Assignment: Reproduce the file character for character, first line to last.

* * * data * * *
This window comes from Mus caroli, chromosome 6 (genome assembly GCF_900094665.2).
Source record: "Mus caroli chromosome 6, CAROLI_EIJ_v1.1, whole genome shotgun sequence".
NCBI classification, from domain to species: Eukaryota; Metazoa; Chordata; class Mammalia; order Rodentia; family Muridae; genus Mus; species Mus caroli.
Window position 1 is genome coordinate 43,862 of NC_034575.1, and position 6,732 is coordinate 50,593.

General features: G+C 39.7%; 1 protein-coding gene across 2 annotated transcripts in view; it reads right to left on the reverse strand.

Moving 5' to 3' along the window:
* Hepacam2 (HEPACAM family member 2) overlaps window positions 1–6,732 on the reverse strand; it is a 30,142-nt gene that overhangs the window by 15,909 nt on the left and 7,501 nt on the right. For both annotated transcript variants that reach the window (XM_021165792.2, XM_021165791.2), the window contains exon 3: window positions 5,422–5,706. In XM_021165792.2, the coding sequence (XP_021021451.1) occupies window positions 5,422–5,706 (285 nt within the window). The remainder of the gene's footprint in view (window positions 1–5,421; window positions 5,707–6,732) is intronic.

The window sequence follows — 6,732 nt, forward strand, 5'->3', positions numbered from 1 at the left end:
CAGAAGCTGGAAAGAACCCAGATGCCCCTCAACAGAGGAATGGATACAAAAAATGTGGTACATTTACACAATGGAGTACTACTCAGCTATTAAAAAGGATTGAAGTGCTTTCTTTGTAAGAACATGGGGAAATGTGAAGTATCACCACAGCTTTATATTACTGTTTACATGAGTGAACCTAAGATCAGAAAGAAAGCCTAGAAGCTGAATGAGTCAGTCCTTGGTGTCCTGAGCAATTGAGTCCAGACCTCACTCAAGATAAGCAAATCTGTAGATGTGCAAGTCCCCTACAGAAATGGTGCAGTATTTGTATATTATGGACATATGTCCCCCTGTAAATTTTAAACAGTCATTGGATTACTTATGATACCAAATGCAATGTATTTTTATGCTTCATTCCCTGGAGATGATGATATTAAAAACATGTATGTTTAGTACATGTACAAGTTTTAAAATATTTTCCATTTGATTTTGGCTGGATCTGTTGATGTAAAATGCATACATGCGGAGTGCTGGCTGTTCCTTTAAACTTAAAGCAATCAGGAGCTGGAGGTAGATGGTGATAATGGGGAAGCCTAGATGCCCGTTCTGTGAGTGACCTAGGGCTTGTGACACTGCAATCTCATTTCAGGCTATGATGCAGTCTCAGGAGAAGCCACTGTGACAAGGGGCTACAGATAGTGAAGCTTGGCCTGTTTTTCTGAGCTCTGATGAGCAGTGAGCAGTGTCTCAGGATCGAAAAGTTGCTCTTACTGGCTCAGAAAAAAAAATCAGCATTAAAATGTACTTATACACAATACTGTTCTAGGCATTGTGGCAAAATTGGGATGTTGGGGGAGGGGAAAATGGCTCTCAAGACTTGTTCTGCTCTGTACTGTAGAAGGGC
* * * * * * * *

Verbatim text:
This window comes from Mus caroli, chromosome 6 (genome assembly GCF_900094665.2).
Source record: "Mus caroli chromosome 6, CAROLI_EIJ_v1.1, whole genome shotgun sequence".
NCBI classification, from domain to species: Eukaryota; Metazoa; Chordata; class Mammalia; order Rodentia; family Muridae; genus Mus; species Mus caroli.
Window position 1 is genome coordinate 43,862 of NC_034575.1, and position 6,732 is coordinate 50,593.

General features: G+C 39.7%; 1 protein-coding gene across 2 annotated transcripts in view; it reads right to left on the reverse strand.

Moving 5' to 3' along the window:
* Hepacam2 (HEPACAM family member 2) overlaps window positions 1–6,732 on the reverse strand; it is a 30,142-nt gene that overhangs the window by 15,909 nt on the left and 7,501 nt on the right. For both annotated transcript variants that reach the window (XM_021165792.2, XM_021165791.2), the window contains exon 3: window positions 5,422–5,706. In XM_021165792.2, the coding sequence (XP_021021451.1) occupies window positions 5,422–5,706 (285 nt within the window). The remainder of the gene's footprint in view (window positions 1–5,421; window positions 5,707–6,732) is intronic.

The window sequence follows — 6,732 nt, forward strand, 5'->3', positions numbered from 1 at the left end:
CAGAAGCTGGAAAGAACCCAGATGCCCCTCAACAGAGGAATGGATACAAAAAATGTGGTACATTTACACAATGGAGTACTACTCAGCTATTAAAAAGGATTGAAGTGCTTTCTTTGTAAGAACATGGGGAAATGTGAAGTATCACCACAGCTTTATATTACTGTTTACATGAGTGAACCTAAGATCAGAAAGAAAGCCTAGAAGCTGAATGAGTCAGTCCTTGGTGTCCTGAGCAATTGAGTCCAGACCTCACTCAAGATAAGCAAATCTGTAGATGTGCAAGTCCCCTACAGAAATGGTGCAGTATTTGTATATTATGGACATATGTCCCCCTGTAAATTTTAAACAGTCATTGGATTACTTATGATACCAAATGCAATGTATTTTTATGCTTCATTCCCTGGAGATGATGATATTAAAAACATGTATGTTTAGTACATGTACAAGTTTTAAAATATTTTCCATTTGATTTTGGCTGGATCTGTTGATGTAAAATGCATACATGCGGAGTGCTGGCTGTTCCTTTAAACTTAAAGCAATCAGGAGCTGGAGGTAGATGGTGATAATGGGGAAGCCTAGATGCCCGTTCTGTGAGTGACCTAGGGCTTGTGACACTGCAATCTCATTTCAGGCTATGATGCAGTCTCAGGAGAAGCCACTGTGACAAGGGGCTACAGATAGTGAAGCTTGGCCTGTTTTTCTGAGCTCTGATGAGCAGTGAGCAGTGTCTCAGGATCGAAAAGTTGCTCTTACTGGCTCAGAAAAAAAAATCAGCATTAAAATGTACTTATACACAATACTGTTCTAGGCATTGTGGCAAAATTGGGATGTTGGGGGAGGGGAAAATGGCTCTCAAGACTTGTTCTGCTCTGTACTGTAGAAGGGC